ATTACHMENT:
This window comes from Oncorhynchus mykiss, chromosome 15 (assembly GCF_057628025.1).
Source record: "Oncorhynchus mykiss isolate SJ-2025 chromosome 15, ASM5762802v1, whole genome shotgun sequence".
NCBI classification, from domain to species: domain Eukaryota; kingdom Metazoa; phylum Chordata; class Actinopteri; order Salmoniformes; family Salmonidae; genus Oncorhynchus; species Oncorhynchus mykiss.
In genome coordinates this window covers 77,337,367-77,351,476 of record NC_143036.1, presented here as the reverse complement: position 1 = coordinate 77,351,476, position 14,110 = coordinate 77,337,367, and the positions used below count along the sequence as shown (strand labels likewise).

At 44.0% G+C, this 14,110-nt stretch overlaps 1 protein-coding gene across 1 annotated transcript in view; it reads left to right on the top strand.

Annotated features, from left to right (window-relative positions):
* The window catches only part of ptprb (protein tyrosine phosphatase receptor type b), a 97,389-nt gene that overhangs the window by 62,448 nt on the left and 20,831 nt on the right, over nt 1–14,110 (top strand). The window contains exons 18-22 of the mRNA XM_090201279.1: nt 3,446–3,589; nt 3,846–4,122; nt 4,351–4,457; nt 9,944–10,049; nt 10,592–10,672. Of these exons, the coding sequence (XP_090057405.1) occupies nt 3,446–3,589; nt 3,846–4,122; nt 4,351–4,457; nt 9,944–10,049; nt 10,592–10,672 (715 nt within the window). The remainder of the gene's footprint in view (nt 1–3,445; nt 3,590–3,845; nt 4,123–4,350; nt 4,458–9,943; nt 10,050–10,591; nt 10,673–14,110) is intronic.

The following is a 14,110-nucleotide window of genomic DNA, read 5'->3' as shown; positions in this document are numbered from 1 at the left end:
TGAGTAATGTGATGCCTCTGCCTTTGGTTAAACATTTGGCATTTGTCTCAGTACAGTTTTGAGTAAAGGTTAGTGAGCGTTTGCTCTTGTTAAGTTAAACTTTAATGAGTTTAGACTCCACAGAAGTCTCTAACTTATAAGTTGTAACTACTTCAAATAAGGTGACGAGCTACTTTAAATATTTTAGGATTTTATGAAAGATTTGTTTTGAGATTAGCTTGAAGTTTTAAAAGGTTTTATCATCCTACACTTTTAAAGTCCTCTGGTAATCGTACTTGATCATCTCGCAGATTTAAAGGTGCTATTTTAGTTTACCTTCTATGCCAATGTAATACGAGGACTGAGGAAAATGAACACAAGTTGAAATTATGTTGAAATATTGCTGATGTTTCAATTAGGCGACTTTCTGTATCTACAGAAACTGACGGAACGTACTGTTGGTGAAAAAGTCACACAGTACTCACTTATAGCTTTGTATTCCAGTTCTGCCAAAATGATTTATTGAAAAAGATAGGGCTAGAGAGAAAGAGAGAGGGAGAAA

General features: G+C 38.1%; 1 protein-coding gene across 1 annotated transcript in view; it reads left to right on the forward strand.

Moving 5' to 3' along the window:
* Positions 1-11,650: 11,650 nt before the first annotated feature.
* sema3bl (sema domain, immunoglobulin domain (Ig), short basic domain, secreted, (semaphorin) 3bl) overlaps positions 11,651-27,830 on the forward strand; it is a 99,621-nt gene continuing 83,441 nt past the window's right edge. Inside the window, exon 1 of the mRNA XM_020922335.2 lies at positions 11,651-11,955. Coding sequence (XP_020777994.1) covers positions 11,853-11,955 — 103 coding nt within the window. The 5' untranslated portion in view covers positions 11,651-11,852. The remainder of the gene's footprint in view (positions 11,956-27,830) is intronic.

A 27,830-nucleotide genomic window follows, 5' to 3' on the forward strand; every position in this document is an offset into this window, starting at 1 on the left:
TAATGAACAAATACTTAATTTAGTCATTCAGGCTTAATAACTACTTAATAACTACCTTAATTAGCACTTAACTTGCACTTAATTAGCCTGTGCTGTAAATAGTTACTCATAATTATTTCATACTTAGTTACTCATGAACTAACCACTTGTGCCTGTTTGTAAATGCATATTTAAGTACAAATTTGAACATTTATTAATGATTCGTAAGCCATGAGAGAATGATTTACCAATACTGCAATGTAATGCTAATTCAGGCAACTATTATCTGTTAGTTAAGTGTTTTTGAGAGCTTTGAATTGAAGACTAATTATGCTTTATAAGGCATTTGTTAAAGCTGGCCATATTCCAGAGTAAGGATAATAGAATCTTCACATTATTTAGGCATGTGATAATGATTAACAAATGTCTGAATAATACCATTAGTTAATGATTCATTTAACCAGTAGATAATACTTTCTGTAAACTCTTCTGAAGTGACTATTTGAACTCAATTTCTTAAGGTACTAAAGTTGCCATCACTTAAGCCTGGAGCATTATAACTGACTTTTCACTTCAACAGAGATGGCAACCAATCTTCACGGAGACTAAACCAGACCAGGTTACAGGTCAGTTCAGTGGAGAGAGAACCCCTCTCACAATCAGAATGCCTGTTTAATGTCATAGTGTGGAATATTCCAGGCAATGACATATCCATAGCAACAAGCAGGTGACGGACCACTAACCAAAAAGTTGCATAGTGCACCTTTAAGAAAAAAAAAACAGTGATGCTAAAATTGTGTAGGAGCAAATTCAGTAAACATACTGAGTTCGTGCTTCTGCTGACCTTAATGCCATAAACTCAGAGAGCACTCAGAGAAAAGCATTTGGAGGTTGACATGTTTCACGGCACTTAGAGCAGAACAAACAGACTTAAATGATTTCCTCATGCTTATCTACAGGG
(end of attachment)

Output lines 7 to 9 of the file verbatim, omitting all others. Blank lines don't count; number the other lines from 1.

* The window catches only part of ptprb (protein tyrosine phosphatase receptor type b), a 97,389-nt gene that overhangs the window by 62,448 nt on the left and 20,831 nt on the right, over nt 1–14,110 (top strand). The window contains exons 18-22 of the mRNA XM_090201279.1: nt 3,446–3,589; nt 3,846–4,122; nt 4,351–4,457; nt 9,944–10,049; nt 10,592–10,672. Of these exons, the coding sequence (XP_090057405.1) occupies nt 3,446–3,589; nt 3,846–4,122; nt 4,351–4,457; nt 9,944–10,049; nt 10,592–10,672 (715 nt within the window). The remainder of the gene's footprint in view (nt 1–3,445; nt 3,590–3,845; nt 4,123–4,350; nt 4,458–9,943; nt 10,050–10,591; nt 10,673–14,110) is intronic.

The following is a 14,110-nucleotide window of genomic DNA, read 5'->3' as shown; positions in this document are numbered from 1 at the left end:
TGAGTAATGTGATGCCTCTGCCTTTGGTTAAACATTTGGCATTTGTCTCAGTACAGTTTTGAGTAAAGGTTAGTGAGCGTTTGCTCTTGTTAAGTTAAACTTTAATGAGTTTAGACTCCACAGAAGTCTCTAACTTATAAGTTGTAACTACTTCAAATAAGGTGACGAGCTACTTTAAATATTTTAGGATTTTATGAAAGATTTGTTTTGAGATTAGCTTGAAGTTTTAAAAGGTTTTATCATCCTACACTTTTAAAGTCCTCTGGTAATCGTACTTGATCATCTCGCAGATTTAAAGGTGCTATTTTAGTTTACCTTCTATGCCAATGTAATACGAGGACTGAGGAAAATGAACACAAGTTGAAATTATGTTGAAATATTGCTGATGTTTCAATTAGGCGACTTTCTGTATCTACAGAAACTGACGGAACGTACTGTTGGTGAAAAAGTCACACAGTACTCACTTATAGCTTTGTATTCCAGTTCTGCCAAAATGATTTATTGAAAAAGATAGGGCTAGAGAGAAAGAGAGAGGGAGAAA